Non-ASCII Top-Level Domains Are Coming

speter's picture

It seems as if non-ASCII TLDs are on the horizon:

http://www.kommersant.com/p1052592/Domain_registration_.ÐÔ/

(Although it seems as if my browser is turing the рф into something that looks like Vietnamese)

lunde's picture

More reading material here:

http://www.icann.org/en/topics/idn/
http://www.iana.org/domains/idn-tables/

Dr. Ken Lunde
Senior Computer Scientist, CJKV Type Development
Adobe Systems Incorporated
lunde@adobe.com

innovati's picture

this will take phishing to a whole new level.

Theunis de Jong's picture

At least it'll bump up the economy -- every serious firm will have to register its name with Cyrillic and Greek characters ('omikron' for 'o', 'rho' for 'p', Cyrillic 's' for 'c') in every possibly configuration! The race is on -- who's first to claim "ℳiсr⒪∫◯℉τ"?

innovati's picture

but now there are SO many possibilities they'll have to cover. :(

blank's picture

ëBay.com!

lunde's picture

A friend of mine at Google puts the following in his email signature, which always gives me a chuckle:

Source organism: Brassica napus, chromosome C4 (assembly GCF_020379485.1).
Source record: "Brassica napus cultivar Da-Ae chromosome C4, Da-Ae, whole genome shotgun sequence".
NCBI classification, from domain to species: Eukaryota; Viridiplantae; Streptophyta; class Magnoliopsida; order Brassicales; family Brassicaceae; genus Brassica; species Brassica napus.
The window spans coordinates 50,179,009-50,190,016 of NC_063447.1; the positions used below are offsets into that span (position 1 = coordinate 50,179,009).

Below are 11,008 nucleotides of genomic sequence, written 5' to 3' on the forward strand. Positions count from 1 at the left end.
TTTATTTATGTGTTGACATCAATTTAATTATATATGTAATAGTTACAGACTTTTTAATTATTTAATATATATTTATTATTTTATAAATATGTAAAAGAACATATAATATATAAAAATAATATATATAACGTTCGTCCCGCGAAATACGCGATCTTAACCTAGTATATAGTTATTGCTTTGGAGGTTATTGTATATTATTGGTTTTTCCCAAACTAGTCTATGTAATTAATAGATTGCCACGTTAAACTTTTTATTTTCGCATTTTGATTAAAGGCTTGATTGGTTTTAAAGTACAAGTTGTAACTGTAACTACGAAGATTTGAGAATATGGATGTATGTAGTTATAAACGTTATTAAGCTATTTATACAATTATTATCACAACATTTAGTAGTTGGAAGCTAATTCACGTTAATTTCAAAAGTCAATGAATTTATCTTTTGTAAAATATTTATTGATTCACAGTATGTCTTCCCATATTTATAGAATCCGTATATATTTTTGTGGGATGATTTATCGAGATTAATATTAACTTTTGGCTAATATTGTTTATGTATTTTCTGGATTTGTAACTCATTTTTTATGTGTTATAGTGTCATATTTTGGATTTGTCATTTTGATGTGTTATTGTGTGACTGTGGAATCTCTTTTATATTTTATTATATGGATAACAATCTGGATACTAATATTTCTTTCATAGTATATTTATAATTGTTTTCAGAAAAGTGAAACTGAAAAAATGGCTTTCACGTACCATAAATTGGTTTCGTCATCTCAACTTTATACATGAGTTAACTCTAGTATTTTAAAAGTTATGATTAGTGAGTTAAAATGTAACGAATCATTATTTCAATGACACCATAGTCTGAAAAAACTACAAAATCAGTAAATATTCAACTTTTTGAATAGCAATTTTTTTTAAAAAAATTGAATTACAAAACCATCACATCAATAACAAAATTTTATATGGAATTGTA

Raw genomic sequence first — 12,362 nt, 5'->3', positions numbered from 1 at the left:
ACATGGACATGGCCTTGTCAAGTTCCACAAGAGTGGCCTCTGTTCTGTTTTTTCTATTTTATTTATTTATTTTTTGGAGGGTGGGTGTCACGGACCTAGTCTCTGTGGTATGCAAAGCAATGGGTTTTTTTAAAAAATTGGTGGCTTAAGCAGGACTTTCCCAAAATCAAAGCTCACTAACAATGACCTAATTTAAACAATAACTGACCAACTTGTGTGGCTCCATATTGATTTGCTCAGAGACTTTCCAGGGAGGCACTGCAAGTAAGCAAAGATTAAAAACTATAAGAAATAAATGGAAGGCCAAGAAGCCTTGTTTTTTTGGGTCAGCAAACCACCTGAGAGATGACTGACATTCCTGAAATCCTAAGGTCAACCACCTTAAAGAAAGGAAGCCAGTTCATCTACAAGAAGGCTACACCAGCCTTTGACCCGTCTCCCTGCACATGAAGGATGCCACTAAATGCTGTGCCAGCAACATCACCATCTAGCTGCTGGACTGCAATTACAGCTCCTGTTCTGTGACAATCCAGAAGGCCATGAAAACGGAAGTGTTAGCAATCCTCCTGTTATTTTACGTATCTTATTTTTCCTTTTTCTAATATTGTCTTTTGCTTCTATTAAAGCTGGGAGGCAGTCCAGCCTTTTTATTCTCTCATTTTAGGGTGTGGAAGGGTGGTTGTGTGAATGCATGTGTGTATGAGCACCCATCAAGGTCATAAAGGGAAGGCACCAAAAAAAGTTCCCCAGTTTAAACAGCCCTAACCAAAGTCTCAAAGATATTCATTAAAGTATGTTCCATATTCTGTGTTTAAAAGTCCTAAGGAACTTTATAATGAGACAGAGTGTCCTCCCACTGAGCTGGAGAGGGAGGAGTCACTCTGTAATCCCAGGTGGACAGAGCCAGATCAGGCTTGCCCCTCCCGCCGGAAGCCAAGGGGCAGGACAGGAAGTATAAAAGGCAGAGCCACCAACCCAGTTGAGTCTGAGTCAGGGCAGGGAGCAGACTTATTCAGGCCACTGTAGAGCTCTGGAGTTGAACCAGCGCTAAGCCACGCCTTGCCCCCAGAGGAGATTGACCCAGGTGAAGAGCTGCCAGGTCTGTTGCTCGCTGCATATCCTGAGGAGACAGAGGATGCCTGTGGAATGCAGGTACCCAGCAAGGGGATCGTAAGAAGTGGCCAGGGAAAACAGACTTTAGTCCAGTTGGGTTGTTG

Îñţérñåţîöñåļîžåţîöñ

The possibilities are virtually endless. ;-)

Dr. Ken Lunde
Senior Computer Scientist, CJKV Type Development
Adobe Systems Incorporated
lunde@adobe.com

innovati's picture

I think it's a huge step forward, but it will now be hard to remember some things.

resumeplanet.com and résuméplanet.com are pronounced the same, but could be totally different websites.

Also, for the most part, all websites are now somewhat readable by english speakers because of the latin alphabet. This will do a much better job at sorting geographic interest sites than using country coded TLDs.

A step sideways maybe. Arguably forward, arguably backward, but certainly progress in some direction for sure!

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